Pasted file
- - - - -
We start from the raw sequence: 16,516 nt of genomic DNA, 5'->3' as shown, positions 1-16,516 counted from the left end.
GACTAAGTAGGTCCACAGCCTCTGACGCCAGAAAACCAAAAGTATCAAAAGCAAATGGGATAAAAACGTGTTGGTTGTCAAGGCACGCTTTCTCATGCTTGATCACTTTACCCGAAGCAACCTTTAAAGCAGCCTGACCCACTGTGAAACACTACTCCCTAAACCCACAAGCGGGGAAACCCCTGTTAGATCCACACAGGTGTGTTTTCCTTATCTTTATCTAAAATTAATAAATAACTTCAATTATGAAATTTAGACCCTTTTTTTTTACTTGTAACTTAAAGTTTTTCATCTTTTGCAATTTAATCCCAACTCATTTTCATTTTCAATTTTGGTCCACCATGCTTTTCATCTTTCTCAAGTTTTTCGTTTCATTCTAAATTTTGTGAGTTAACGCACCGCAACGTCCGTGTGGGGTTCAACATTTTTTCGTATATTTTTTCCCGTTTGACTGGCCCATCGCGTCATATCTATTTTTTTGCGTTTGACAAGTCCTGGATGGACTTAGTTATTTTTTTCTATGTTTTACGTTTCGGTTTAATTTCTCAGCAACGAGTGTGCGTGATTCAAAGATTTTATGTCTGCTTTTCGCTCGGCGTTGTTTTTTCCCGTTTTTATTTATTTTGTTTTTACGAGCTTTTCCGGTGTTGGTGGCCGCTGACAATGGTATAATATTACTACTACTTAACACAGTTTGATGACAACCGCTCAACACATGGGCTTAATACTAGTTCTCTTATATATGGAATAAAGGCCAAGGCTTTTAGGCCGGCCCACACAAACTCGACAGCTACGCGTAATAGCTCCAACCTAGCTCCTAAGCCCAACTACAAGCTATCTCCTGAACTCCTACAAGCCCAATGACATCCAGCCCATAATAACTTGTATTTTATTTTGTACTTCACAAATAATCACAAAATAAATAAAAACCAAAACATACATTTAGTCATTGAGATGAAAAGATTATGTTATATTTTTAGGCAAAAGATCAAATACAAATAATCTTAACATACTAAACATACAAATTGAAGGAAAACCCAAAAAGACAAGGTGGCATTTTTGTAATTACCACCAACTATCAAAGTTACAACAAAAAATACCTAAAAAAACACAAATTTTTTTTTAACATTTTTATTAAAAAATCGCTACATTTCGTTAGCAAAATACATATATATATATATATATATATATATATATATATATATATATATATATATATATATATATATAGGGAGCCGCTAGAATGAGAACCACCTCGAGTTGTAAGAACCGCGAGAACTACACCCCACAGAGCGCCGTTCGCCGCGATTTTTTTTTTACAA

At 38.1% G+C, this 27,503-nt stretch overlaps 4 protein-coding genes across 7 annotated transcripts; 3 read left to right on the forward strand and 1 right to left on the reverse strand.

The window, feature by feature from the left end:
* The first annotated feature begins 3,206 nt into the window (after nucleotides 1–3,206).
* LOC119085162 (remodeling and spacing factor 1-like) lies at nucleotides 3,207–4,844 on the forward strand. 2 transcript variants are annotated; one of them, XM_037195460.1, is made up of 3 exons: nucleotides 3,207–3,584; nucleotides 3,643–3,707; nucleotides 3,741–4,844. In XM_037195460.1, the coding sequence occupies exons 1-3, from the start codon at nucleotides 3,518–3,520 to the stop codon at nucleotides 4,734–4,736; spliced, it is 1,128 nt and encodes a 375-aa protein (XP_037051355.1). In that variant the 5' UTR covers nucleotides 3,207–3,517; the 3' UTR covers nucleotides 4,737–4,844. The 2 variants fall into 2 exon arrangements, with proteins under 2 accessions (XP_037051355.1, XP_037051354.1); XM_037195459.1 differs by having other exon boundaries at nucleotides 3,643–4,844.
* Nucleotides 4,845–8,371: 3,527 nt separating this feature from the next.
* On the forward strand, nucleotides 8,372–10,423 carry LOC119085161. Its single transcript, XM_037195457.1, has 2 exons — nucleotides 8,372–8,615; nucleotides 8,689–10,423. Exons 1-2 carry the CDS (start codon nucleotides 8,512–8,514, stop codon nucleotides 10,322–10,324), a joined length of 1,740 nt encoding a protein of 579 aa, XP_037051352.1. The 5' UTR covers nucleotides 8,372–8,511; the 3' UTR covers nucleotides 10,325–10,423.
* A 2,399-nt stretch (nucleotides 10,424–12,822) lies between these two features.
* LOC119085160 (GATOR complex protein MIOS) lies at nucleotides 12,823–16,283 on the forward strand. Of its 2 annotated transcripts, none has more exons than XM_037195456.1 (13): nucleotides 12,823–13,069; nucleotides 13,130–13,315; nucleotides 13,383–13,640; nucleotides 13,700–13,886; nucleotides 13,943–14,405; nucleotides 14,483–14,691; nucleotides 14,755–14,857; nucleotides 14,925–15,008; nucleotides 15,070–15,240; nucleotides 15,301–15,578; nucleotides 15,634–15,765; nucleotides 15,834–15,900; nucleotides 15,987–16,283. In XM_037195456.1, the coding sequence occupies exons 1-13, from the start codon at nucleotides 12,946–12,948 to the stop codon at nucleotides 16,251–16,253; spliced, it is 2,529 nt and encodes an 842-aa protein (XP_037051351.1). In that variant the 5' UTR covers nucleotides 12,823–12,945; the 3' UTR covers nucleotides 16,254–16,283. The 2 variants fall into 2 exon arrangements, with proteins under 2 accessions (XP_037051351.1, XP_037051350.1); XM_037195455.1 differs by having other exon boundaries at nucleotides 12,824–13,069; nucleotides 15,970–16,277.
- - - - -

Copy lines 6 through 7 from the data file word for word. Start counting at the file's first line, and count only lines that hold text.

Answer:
* LOC119085162 (remodeling and spacing factor 1-like) lies at nucleotides 3,207–4,844 on the forward strand. 2 transcript variants are annotated; one of them, XM_037195460.1, is made up of 3 exons: nucleotides 3,207–3,584; nucleotides 3,643–3,707; nucleotides 3,741–4,844. In XM_037195460.1, the coding sequence occupies exons 1-3, from the start codon at nucleotides 3,518–3,520 to the stop codon at nucleotides 4,734–4,736; spliced, it is 1,128 nt and encodes a 375-aa protein (XP_037051355.1). In that variant the 5' UTR covers nucleotides 3,207–3,517; the 3' UTR covers nucleotides 4,737–4,844. The 2 variants fall into 2 exon arrangements, with proteins under 2 accessions (XP_037051355.1, XP_037051354.1); XM_037195459.1 differs by having other exon boundaries at nucleotides 3,643–4,844.
* Nucleotides 4,845–8,371: 3,527 nt separating this feature from the next.